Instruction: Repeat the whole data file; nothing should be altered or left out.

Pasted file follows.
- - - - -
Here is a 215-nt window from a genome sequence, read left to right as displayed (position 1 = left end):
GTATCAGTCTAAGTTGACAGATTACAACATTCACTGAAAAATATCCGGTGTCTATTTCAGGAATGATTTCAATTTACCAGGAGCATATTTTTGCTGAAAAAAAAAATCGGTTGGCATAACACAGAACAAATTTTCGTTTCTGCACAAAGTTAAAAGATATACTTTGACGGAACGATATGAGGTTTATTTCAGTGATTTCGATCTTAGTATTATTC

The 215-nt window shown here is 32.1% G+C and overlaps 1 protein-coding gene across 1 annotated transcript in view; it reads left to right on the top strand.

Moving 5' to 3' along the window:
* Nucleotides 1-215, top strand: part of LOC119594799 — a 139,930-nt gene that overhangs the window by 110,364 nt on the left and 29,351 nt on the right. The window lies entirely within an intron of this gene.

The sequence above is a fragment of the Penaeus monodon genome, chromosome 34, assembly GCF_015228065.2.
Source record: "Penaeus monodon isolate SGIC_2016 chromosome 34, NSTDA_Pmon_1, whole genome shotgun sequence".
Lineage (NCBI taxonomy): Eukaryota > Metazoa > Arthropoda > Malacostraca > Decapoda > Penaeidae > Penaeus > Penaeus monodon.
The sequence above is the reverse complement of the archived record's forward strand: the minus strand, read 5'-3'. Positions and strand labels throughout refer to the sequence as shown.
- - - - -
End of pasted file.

Here is a 215-nt window from a genome sequence, read left to right as displayed (position 1 = left end):
GTATCAGTCTAAGTTGACAGATTACAACATTCACTGAAAAATATCCGGTGTCTATTTCAGGAATGATTTCAATTTACCAGGAGCATATTTTTGCTGAAAAAAAAAATCGGTTGGCATAACACAGAACAAATTTTCGTTTCTGCACAAAGTTAAAAGATATACTTTGACGGAACGATATGAGGTTTATTTCAGTGATTTCGATCTTAGTATTATTC

The 215-nt window shown here is 32.1% G+C and overlaps 1 protein-coding gene across 1 annotated transcript in view; it reads left to right on the top strand.

Moving 5' to 3' along the window:
* Nucleotides 1-215, top strand: part of LOC119594799 — a 139,930-nt gene that overhangs the window by 110,364 nt on the left and 29,351 nt on the right. The window lies entirely within an intron of this gene.

The sequence above is a fragment of the Penaeus monodon genome, chromosome 34, assembly GCF_015228065.2.
Source record: "Penaeus monodon isolate SGIC_2016 chromosome 34, NSTDA_Pmon_1, whole genome shotgun sequence".
Lineage (NCBI taxonomy): Eukaryota > Metazoa > Arthropoda > Malacostraca > Decapoda > Penaeidae > Penaeus > Penaeus monodon.
The sequence above is the reverse complement of the archived record's forward strand: the minus strand, read 5'-3'. Positions and strand labels throughout refer to the sequence as shown.